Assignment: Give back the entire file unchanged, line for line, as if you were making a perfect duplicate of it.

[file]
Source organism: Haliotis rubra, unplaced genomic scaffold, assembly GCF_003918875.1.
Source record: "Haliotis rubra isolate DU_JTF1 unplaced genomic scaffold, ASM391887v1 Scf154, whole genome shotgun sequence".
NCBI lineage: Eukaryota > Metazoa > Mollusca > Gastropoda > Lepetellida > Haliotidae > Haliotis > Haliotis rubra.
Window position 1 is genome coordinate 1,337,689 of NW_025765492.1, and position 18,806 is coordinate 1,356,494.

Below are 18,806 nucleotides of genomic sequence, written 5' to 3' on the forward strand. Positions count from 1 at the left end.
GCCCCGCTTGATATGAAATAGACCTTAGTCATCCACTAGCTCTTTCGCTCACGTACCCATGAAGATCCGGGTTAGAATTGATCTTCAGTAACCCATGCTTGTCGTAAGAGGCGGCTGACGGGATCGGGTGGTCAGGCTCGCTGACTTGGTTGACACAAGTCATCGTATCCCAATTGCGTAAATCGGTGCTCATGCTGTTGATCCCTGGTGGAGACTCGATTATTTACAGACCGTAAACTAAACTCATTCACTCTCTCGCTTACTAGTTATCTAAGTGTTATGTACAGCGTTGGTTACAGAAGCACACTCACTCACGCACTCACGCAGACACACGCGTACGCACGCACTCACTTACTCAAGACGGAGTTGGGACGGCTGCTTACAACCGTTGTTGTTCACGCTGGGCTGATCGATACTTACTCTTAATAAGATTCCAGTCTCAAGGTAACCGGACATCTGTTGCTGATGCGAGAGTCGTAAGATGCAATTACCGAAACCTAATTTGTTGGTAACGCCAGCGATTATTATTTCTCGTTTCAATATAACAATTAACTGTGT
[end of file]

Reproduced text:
Source organism: Haliotis rubra, unplaced genomic scaffold, assembly GCF_003918875.1.
Source record: "Haliotis rubra isolate DU_JTF1 unplaced genomic scaffold, ASM391887v1 Scf154, whole genome shotgun sequence".
NCBI lineage: Eukaryota > Metazoa > Mollusca > Gastropoda > Lepetellida > Haliotidae > Haliotis > Haliotis rubra.
Window position 1 is genome coordinate 1,337,689 of NW_025765492.1, and position 18,806 is coordinate 1,356,494.

Below are 18,806 nucleotides of genomic sequence, written 5' to 3' on the forward strand. Positions count from 1 at the left end.
GCCCCGCTTGATATGAAATAGACCTTAGTCATCCACTAGCTCTTTCGCTCACGTACCCATGAAGATCCGGGTTAGAATTGATCTTCAGTAACCCATGCTTGTCGTAAGAGGCGGCTGACGGGATCGGGTGGTCAGGCTCGCTGACTTGGTTGACACAAGTCATCGTATCCCAATTGCGTAAATCGGTGCTCATGCTGTTGATCCCTGGTGGAGACTCGATTATTTACAGACCGTAAACTAAACTCATTCACTCTCTCGCTTACTAGTTATCTAAGTGTTATGTACAGCGTTGGTTACAGAAGCACACTCACTCACGCACTCACGCAGACACACGCGTACGCACGCACTCACTTACTCAAGACGGAGTTGGGACGGCTGCTTACAACCGTTGTTGTTCACGCTGGGCTGATCGATACTTACTCTTAATAAGATTCCAGTCTCAAGGTAACCGGACATCTGTTGCTGATGCGAGAGTCGTAAGATGCAATTACCGAAACCTAATTTGTTGGTAACGCCAGCGATTATTATTTCTCGTTTCAATATAACAATTAACTGTGT